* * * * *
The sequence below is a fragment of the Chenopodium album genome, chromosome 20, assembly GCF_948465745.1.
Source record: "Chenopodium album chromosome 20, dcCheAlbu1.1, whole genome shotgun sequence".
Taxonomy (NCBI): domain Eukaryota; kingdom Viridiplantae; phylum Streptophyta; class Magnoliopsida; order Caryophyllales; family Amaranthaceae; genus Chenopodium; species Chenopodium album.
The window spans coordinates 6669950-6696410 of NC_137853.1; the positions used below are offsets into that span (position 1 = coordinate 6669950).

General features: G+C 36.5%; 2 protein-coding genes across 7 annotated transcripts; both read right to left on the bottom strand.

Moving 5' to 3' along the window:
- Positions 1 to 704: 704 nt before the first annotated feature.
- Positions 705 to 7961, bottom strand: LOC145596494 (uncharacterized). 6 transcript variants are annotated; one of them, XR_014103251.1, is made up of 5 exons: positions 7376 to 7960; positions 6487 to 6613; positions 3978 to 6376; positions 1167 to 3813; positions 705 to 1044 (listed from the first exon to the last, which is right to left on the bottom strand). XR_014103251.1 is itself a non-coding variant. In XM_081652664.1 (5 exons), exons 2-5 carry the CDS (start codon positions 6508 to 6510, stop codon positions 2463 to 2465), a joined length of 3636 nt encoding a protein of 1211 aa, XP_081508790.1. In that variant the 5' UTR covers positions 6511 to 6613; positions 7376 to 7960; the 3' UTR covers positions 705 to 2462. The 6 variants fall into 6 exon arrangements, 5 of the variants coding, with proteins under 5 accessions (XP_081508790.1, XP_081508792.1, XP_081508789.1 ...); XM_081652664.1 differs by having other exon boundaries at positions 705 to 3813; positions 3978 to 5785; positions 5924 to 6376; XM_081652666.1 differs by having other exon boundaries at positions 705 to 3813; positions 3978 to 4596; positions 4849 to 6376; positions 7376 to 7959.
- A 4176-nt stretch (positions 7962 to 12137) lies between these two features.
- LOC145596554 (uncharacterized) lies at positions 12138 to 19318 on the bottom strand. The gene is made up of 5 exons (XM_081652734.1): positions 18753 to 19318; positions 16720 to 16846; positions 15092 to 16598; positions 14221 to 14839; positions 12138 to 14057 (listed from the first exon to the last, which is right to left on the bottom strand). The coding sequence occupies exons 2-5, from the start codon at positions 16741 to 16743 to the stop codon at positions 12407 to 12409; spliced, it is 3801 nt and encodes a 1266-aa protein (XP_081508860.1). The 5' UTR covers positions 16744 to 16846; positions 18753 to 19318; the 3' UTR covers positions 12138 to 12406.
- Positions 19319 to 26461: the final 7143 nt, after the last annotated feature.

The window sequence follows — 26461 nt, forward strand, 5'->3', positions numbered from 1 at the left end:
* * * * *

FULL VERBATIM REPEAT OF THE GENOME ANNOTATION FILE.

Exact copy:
The sequence below is a fragment of the Chenopodium album genome, chromosome 20, assembly GCF_948465745.1.
Source record: "Chenopodium album chromosome 20, dcCheAlbu1.1, whole genome shotgun sequence".
Taxonomy (NCBI): domain Eukaryota; kingdom Viridiplantae; phylum Streptophyta; class Magnoliopsida; order Caryophyllales; family Amaranthaceae; genus Chenopodium; species Chenopodium album.
The window spans coordinates 6669950-6696410 of NC_137853.1; the positions used below are offsets into that span (position 1 = coordinate 6669950).

General features: G+C 36.5%; 2 protein-coding genes across 7 annotated transcripts; both read right to left on the bottom strand.

Moving 5' to 3' along the window:
- Positions 1 to 704: 704 nt before the first annotated feature.
- Positions 705 to 7961, bottom strand: LOC145596494 (uncharacterized). 6 transcript variants are annotated; one of them, XR_014103251.1, is made up of 5 exons: positions 7376 to 7960; positions 6487 to 6613; positions 3978 to 6376; positions 1167 to 3813; positions 705 to 1044 (listed from the first exon to the last, which is right to left on the bottom strand). XR_014103251.1 is itself a non-coding variant. In XM_081652664.1 (5 exons), exons 2-5 carry the CDS (start codon positions 6508 to 6510, stop codon positions 2463 to 2465), a joined length of 3636 nt encoding a protein of 1211 aa, XP_081508790.1. In that variant the 5' UTR covers positions 6511 to 6613; positions 7376 to 7960; the 3' UTR covers positions 705 to 2462. The 6 variants fall into 6 exon arrangements, 5 of the variants coding, with proteins under 5 accessions (XP_081508790.1, XP_081508792.1, XP_081508789.1 ...); XM_081652664.1 differs by having other exon boundaries at positions 705 to 3813; positions 3978 to 5785; positions 5924 to 6376; XM_081652666.1 differs by having other exon boundaries at positions 705 to 3813; positions 3978 to 4596; positions 4849 to 6376; positions 7376 to 7959.
- A 4176-nt stretch (positions 7962 to 12137) lies between these two features.
- LOC145596554 (uncharacterized) lies at positions 12138 to 19318 on the bottom strand. The gene is made up of 5 exons (XM_081652734.1): positions 18753 to 19318; positions 16720 to 16846; positions 15092 to 16598; positions 14221 to 14839; positions 12138 to 14057 (listed from the first exon to the last, which is right to left on the bottom strand). The coding sequence occupies exons 2-5, from the start codon at positions 16741 to 16743 to the stop codon at positions 12407 to 12409; spliced, it is 3801 nt and encodes a 1266-aa protein (XP_081508860.1). The 5' UTR covers positions 16744 to 16846; positions 18753 to 19318; the 3' UTR covers positions 12138 to 12406.
- Positions 19319 to 26461: the final 7143 nt, after the last annotated feature.

The window sequence follows — 26461 nt, forward strand, 5'->3', positions numbered from 1 at the left end: